- Prices for consumer goods are more “fixed”, and have immediate consequences on consumption when they rise. They are clearly still under pressure, set by complex supply chains (multiple inputs) which are still feeding into prices. As consumers find the dollar in their pocket buys less, they demand rising wages, thus increasing the supply chain costs of actually making anything to sell to them. Their ability to demand higher wages is still strong as the employment data continues to show a shortage of labour across the economy.
- The fact second-hand cars are falling in price may be a reflection of new cars being available, or the fact struggling consumers can’t keep up payments and are selling their assets.
Generally, inflation is improving – but not in as positive a fashion as some market commentators hope. Many look at the current economic picture and compare it to previous inflationary busts – arguing central banks have done/haven’t done enough. They point to money supply numbers, to debt, to whatever… But the reality is this inflationary shock, bust, whatever it is… is very different to what has gone before.
Previous inflationary busts have come on the back of overheating economies, where price pressures have broken out due to the pace of the economy, rising wages, production costs and supply blocks. This is a very different bust. From 2009 (the beginning on the Age of Monetary Experimentation and QE), the global economy did everything but overheat. Growth, particularly in Europe, was flatline. See this headline from the FT this morning: UK Economy Fails to grow in Feb, but returns to pre-Covid levels, hardly a conventional sign of an economy running at full pelt.
The 2010s will be remembered for proof that pumping cheap money into the system did not trigger unconstrained growth or dangerous supply/demand bottlenecks pushing up prices, but still economic growth while creating massive inflationary pressures in the financial asset sector (which is purely illusionary) – set by the speculation. It was a massive bubble during which the occidental economy largely flatlined with slow growth, limited investment, declining productivity, and slower income growth. A few financial speculators and smart techies got fantabulously wealthy, but generally everyone else saw their incomes fall in real terms.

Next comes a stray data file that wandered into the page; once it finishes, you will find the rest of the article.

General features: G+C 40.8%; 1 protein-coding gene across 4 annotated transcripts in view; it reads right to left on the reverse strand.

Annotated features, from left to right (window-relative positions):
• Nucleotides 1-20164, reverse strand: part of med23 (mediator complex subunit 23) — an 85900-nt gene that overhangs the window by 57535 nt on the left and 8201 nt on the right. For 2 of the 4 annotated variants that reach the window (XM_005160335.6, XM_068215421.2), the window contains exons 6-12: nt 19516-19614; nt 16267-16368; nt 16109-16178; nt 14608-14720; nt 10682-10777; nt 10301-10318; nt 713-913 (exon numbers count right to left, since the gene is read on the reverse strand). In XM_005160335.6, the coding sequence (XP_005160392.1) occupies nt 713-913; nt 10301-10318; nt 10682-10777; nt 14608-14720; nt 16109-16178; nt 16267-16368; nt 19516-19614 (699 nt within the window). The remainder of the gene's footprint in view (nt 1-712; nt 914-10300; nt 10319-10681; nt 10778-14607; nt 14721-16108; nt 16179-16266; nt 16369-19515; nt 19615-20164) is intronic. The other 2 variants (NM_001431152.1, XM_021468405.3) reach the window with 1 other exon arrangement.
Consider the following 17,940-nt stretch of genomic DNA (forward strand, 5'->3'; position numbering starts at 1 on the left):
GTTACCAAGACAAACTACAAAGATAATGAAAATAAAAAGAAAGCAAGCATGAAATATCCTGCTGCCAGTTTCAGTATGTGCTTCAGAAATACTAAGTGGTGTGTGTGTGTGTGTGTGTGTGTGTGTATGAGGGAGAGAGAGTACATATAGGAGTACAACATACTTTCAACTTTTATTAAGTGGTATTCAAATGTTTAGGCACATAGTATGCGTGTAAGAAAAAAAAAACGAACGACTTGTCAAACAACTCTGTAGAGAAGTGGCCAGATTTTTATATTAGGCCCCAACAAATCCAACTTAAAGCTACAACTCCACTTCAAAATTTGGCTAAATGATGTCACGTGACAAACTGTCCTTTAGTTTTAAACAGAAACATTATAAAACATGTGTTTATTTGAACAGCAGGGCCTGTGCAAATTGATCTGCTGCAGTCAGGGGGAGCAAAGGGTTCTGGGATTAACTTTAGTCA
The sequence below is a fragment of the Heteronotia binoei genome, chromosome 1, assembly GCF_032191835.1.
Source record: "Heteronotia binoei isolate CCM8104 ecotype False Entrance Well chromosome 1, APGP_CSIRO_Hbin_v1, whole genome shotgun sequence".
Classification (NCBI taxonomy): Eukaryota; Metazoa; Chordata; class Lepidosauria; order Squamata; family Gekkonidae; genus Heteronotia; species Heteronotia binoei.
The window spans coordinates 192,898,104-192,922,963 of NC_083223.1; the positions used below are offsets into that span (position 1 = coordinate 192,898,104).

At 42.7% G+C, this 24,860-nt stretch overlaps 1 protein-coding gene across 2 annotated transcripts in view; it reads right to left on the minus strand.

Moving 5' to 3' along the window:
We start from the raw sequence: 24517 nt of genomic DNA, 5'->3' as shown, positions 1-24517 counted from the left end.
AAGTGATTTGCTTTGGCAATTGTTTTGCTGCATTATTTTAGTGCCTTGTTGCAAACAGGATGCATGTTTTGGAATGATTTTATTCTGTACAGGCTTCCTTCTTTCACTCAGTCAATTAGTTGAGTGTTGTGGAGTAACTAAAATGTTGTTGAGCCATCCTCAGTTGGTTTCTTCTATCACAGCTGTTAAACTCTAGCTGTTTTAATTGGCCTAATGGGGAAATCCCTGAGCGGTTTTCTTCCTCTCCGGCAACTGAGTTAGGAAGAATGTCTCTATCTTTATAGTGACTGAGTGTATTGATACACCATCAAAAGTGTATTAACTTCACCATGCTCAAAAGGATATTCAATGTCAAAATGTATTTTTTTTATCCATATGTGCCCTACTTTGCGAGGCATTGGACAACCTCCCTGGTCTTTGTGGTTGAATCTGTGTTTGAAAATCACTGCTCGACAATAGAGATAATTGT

Growth in the West was lethargic. When the Pandemic struck the economic damage was largely constrained by swift government bailouts, but with the effect, again, of channelling much of that money creation into the speculative financial asset bubble – which is why we saw the US S&P 500 index rally 105% between the Covid crash in March 2020 and Dec 2021! How much did the economy grow? Not as much…
With interest rates at zero, with global trade still stymied by supply chain shocks, the inflationary pressures on the real world looked limited. For a decade Central Banks were more concerned about deflation as they struggled to keep inflation up to 2%. There was little economic moment – right up till we go a shock, the Energy Security Shock triggered by the Ukraine War. That’s when everything changed.
The circumstances that created this inflationary/stagflationary bust are very, very different to what has gone before. Central Banks may have acted fast to hike rates, but they were not pushing against an overheated economy – today we’re pushing against limited economic momentum with the fastest rate hikes in history. Is it just me that thinks something has to give? And there may be consequences?
I fear a new form of recession becomes inevitable – stagflation as consumers stop consuming because they are broke, corporates struggle because refinancing costs have risen and consumers have stopped consuming, and governments embark on austerity….. it becomes circular, and more like the 1920s than the 1980s.
Here in the UK we have the enormously popular Junior Doctors on strike demanding 35% wage hikes – to make up for years of contracting real wages. Who will be next?
Five Things To Read This Morning
Out of time, and back to the day job…
Strategist – Shard Capital